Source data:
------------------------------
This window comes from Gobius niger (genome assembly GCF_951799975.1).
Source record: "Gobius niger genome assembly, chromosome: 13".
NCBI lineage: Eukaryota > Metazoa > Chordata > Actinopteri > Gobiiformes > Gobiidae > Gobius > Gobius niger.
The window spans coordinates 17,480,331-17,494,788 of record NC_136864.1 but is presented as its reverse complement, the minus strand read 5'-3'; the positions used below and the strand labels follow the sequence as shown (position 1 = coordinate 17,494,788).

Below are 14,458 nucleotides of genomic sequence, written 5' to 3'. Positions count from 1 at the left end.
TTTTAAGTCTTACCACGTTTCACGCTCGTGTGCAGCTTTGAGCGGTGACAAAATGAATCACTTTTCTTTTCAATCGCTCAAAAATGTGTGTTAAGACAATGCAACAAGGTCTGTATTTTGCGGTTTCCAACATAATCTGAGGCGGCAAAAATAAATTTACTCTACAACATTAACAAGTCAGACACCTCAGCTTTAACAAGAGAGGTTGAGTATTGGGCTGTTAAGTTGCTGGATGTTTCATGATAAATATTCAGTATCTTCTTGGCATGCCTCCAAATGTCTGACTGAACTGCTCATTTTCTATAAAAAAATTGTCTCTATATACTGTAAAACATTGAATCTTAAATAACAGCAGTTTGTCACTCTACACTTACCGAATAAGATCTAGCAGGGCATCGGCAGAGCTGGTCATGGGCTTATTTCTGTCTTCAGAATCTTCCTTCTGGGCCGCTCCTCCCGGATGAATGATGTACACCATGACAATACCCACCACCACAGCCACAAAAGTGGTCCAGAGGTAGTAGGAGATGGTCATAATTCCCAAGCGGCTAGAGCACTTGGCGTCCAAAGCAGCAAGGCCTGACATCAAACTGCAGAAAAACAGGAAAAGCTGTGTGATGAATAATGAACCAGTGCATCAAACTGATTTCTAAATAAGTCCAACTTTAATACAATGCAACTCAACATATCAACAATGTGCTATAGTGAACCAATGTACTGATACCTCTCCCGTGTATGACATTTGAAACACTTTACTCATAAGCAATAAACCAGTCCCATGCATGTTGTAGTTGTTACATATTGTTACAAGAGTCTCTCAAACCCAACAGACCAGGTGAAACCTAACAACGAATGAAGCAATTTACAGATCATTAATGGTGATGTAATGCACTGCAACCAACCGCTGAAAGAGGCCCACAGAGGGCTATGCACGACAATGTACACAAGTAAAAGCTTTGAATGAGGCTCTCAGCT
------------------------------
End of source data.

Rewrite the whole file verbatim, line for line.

This window comes from Gobius niger (genome assembly GCF_951799975.1).
Source record: "Gobius niger genome assembly, chromosome: 13".
NCBI lineage: Eukaryota > Metazoa > Chordata > Actinopteri > Gobiiformes > Gobiidae > Gobius > Gobius niger.
The window spans coordinates 17,480,331-17,494,788 of record NC_136864.1 but is presented as its reverse complement, the minus strand read 5'-3'; the positions used below and the strand labels follow the sequence as shown (position 1 = coordinate 17,494,788).

Below are 14,458 nucleotides of genomic sequence, written 5' to 3'. Positions count from 1 at the left end.
TTTTAAGTCTTACCACGTTTCACGCTCGTGTGCAGCTTTGAGCGGTGACAAAATGAATCACTTTTCTTTTCAATCGCTCAAAAATGTGTGTTAAGACAATGCAACAAGGTCTGTATTTTGCGGTTTCCAACATAATCTGAGGCGGCAAAAATAAATTTACTCTACAACATTAACAAGTCAGACACCTCAGCTTTAACAAGAGAGGTTGAGTATTGGGCTGTTAAGTTGCTGGATGTTTCATGATAAATATTCAGTATCTTCTTGGCATGCCTCCAAATGTCTGACTGAACTGCTCATTTTCTATAAAAAAATTGTCTCTATATACTGTAAAACATTGAATCTTAAATAACAGCAGTTTGTCACTCTACACTTACCGAATAAGATCTAGCAGGGCATCGGCAGAGCTGGTCATGGGCTTATTTCTGTCTTCAGAATCTTCCTTCTGGGCCGCTCCTCCCGGATGAATGATGTACACCATGACAATACCCACCACCACAGCCACAAAAGTGGTCCAGAGGTAGTAGGAGATGGTCATAATTCCCAAGCGGCTAGAGCACTTGGCGTCCAAAGCAGCAAGGCCTGACATCAAACTGCAGAAAAACAGGAAAAGCTGTGTGATGAATAATGAACCAGTGCATCAAACTGATTTCTAAATAAGTCCAACTTTAATACAATGCAACTCAACATATCAACAATGTGCTATAGTGAACCAATGTACTGATACCTCTCCCGTGTATGACATTTGAAACACTTTACTCATAAGCAATAAACCAGTCCCATGCATGTTGTAGTTGTTACATATTGTTACAAGAGTCTCTCAAACCCAACAGACCAGGTGAAACCTAACAACGAATGAAGCAATTTACAGATCATTAATGGTGATGTAATGCACTGCAACCAACCGCTGAAAGAGGCCCACAGAGGGCTATGCACGACAATGTACACAAGTAAAAGCTTTGAATGAGGCTCTCAGCT